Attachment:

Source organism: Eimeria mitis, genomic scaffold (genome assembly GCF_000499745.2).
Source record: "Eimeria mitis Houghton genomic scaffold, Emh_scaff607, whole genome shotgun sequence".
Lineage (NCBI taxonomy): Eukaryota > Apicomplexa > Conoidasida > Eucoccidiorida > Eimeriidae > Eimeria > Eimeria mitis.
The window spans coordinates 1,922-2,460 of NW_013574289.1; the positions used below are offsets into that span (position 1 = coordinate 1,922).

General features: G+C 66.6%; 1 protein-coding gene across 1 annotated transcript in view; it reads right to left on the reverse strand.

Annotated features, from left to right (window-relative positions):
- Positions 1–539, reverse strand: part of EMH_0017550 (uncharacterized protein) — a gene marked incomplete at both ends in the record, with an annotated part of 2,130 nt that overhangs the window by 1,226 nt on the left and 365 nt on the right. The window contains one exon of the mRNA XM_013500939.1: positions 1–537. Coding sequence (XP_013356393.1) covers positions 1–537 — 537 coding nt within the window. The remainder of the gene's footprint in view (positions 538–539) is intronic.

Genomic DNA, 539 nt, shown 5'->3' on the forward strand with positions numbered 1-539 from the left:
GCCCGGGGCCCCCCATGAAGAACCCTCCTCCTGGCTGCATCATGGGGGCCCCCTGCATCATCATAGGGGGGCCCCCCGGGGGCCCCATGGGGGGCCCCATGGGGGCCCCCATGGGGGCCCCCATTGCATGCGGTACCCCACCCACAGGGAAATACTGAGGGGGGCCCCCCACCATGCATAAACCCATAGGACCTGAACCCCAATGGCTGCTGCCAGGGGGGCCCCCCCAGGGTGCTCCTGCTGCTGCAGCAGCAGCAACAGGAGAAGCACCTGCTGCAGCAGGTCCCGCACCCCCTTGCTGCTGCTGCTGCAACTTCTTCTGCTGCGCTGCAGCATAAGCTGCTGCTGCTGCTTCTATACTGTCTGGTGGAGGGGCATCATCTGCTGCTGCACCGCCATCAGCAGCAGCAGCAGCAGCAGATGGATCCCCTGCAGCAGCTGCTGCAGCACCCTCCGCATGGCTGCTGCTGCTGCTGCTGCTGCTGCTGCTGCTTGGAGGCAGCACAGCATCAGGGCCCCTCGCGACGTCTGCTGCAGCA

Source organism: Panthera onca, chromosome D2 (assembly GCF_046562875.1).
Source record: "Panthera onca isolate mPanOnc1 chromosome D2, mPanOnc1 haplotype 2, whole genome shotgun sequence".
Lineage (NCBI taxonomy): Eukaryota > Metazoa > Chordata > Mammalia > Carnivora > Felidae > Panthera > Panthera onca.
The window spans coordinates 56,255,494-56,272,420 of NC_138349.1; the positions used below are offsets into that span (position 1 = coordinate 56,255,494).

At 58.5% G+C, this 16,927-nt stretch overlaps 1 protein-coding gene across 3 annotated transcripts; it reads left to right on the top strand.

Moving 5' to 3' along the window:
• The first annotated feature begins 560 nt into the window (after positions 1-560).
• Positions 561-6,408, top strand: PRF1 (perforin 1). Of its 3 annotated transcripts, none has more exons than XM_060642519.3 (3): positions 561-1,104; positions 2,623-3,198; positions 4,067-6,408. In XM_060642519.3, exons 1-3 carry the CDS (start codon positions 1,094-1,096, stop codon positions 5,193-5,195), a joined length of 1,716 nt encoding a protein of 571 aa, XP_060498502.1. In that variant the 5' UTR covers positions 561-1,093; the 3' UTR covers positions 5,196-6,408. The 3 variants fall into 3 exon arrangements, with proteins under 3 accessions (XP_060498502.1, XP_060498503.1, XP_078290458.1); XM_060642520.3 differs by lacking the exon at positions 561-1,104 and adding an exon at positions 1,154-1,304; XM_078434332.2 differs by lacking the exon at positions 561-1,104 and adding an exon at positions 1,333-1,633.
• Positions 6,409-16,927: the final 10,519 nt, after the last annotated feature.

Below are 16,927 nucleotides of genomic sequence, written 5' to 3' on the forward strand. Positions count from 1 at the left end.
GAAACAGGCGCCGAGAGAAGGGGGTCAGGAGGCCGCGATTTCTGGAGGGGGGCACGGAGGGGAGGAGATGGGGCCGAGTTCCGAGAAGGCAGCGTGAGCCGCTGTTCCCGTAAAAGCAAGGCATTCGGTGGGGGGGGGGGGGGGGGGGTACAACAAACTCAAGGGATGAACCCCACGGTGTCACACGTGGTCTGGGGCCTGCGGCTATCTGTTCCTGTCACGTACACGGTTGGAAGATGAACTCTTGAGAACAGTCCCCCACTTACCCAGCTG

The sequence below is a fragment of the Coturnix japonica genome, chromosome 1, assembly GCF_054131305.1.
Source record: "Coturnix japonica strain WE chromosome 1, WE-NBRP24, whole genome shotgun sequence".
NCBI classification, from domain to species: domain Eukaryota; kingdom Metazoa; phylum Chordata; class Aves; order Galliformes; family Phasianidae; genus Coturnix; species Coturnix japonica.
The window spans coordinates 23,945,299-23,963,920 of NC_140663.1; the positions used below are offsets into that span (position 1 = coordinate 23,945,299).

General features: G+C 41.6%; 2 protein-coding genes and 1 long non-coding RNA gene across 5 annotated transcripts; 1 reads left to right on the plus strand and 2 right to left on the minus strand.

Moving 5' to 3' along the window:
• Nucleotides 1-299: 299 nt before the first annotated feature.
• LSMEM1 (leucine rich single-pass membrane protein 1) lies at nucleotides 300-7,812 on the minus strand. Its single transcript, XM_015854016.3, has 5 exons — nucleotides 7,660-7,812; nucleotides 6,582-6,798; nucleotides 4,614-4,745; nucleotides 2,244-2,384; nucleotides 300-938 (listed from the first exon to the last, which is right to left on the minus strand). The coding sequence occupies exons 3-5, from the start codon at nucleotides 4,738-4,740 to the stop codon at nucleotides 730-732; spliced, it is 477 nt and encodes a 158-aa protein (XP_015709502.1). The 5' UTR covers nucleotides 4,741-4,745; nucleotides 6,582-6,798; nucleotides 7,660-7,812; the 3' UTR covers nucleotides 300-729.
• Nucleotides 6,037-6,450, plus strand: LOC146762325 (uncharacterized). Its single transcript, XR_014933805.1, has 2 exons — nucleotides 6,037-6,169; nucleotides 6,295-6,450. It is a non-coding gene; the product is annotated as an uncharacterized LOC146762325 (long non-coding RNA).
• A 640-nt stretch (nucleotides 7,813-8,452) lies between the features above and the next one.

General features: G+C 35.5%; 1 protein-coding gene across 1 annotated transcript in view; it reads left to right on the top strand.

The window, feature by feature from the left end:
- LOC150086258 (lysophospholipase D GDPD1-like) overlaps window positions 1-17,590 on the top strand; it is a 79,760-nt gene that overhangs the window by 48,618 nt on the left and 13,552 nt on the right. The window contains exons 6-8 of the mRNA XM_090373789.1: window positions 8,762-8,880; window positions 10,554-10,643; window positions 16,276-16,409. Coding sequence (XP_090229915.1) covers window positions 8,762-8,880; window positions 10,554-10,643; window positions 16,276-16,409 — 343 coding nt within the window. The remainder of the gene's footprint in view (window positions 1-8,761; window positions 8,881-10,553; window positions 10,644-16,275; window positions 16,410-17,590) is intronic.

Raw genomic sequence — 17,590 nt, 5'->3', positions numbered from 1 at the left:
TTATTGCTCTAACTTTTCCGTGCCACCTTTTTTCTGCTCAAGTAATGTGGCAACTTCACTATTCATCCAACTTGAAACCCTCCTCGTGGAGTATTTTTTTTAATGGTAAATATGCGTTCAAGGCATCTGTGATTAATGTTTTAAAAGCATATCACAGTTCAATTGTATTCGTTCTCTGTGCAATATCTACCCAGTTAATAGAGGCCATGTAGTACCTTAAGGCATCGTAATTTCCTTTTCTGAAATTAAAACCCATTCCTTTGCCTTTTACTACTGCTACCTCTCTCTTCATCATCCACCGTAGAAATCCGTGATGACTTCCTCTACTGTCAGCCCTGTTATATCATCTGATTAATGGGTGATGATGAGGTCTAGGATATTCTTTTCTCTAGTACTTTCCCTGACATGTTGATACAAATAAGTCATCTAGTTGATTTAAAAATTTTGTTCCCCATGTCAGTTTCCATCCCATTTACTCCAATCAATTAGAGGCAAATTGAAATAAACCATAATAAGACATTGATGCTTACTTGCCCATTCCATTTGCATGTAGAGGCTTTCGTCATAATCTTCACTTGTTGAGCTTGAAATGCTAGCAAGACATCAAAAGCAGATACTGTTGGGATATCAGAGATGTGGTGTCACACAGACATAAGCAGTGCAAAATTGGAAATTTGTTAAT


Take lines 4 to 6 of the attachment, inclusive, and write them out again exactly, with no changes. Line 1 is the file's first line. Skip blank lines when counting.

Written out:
The window spans coordinates 1,922-2,460 of NW_013574289.1; the positions used below are offsets into that span (position 1 = coordinate 1,922).

General features: G+C 66.6%; 1 protein-coding gene across 1 annotated transcript in view; it reads right to left on the reverse strand.

Annotated features, from left to right (window-relative positions):